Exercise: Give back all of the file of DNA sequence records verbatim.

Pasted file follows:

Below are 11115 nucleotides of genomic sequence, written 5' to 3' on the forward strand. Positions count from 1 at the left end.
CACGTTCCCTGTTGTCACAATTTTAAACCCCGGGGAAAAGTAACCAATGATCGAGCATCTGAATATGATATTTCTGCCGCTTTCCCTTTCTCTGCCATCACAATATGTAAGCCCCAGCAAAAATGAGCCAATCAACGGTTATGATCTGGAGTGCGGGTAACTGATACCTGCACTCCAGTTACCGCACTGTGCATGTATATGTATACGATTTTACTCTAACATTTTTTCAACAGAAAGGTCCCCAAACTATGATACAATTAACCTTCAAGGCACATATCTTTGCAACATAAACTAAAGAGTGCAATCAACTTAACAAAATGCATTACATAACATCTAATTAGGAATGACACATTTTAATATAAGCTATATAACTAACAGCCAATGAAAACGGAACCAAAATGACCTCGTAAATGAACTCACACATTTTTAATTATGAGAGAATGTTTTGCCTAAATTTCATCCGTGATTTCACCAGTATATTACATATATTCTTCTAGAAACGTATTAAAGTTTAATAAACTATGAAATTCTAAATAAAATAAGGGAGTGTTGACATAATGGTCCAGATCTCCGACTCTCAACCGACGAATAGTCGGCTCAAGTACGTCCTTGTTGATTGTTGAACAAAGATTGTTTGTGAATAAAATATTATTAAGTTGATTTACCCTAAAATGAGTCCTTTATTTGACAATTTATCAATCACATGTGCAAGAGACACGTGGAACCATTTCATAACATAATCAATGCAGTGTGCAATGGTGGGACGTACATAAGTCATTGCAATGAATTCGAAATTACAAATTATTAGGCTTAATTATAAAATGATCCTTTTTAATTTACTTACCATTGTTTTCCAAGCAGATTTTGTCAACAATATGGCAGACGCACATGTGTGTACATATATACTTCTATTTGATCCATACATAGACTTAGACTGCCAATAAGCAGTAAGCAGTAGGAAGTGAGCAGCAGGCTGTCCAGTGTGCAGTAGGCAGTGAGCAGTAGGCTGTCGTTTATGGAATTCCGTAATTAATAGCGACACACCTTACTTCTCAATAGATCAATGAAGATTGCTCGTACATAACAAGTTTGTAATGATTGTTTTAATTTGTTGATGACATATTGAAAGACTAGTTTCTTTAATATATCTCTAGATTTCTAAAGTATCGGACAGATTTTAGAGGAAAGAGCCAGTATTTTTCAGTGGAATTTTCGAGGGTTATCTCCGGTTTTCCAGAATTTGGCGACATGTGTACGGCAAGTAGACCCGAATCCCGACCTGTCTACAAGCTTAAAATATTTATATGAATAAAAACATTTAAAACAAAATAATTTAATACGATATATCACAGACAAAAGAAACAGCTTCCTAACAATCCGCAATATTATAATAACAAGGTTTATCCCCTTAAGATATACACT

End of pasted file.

Below are 11115 nucleotides of genomic sequence, written 5' to 3' on the forward strand. Positions count from 1 at the left end.
CACGTTCCCTGTTGTCACAATTTTAAACCCCGGGGAAAAGTAACCAATGATCGAGCATCTGAATATGATATTTCTGCCGCTTTCCCTTTCTCTGCCATCACAATATGTAAGCCCCAGCAAAAATGAGCCAATCAACGGTTATGATCTGGAGTGCGGGTAACTGATACCTGCACTCCAGTTACCGCACTGTGCATGTATATGTATACGATTTTACTCTAACATTTTTTCAACAGAAAGGTCCCCAAACTATGATACAATTAACCTTCAAGGCACATATCTTTGCAACATAAACTAAAGAGTGCAATCAACTTAACAAAATGCATTACATAACATCTAATTAGGAATGACACATTTTAATATAAGCTATATAACTAACAGCCAATGAAAACGGAACCAAAATGACCTCGTAAATGAACTCACACATTTTTAATTATGAGAGAATGTTTTGCCTAAATTTCATCCGTGATTTCACCAGTATATTACATATATTCTTCTAGAAACGTATTAAAGTTTAATAAACTATGAAATTCTAAATAAAATAAGGGAGTGTTGACATAATGGTCCAGATCTCCGACTCTCAACCGACGAATAGTCGGCTCAAGTACGTCCTTGTTGATTGTTGAACAAAGATTGTTTGTGAATAAAATATTATTAAGTTGATTTACCCTAAAATGAGTCCTTTATTTGACAATTTATCAATCACATGTGCAAGAGACACGTGGAACCATTTCATAACATAATCAATGCAGTGTGCAATGGTGGGACGTACATAAGTCATTGCAATGAATTCGAAATTACAAATTATTAGGCTTAATTATAAAATGATCCTTTTTAATTTACTTACCATTGTTTTCCAAGCAGATTTTGTCAACAATATGGCAGACGCACATGTGTGTACATATATACTTCTATTTGATCCATACATAGACTTAGACTGCCAATAAGCAGTAAGCAGTAGGAAGTGAGCAGCAGGCTGTCCAGTGTGCAGTAGGCAGTGAGCAGTAGGCTGTCGTTTATGGAATTCCGTAATTAATAGCGACACACCTTACTTCTCAATAGATCAATGAAGATTGCTCGTACATAACAAGTTTGTAATGATTGTTTTAATTTGTTGATGACATATTGAAAGACTAGTTTCTTTAATATATCTCTAGATTTCTAAAGTATCGGACAGATTTTAGAGGAAAGAGCCAGTATTTTTCAGTGGAATTTTCGAGGGTTATCTCCGGTTTTCCAGAATTTGGCGACATGTGTACGGCAAGTAGACCCGAATCCCGACCTGTCTACAAGCTTAAAATATTTATATGAATAAAAACATTTAAAACAAAATAATTTAATACGATATATCACAGACAAAAGAAACAGCTTCCTAACAATCCGCAATATTATAATAACAAGGTTTATCCCCTTAAGATATACACT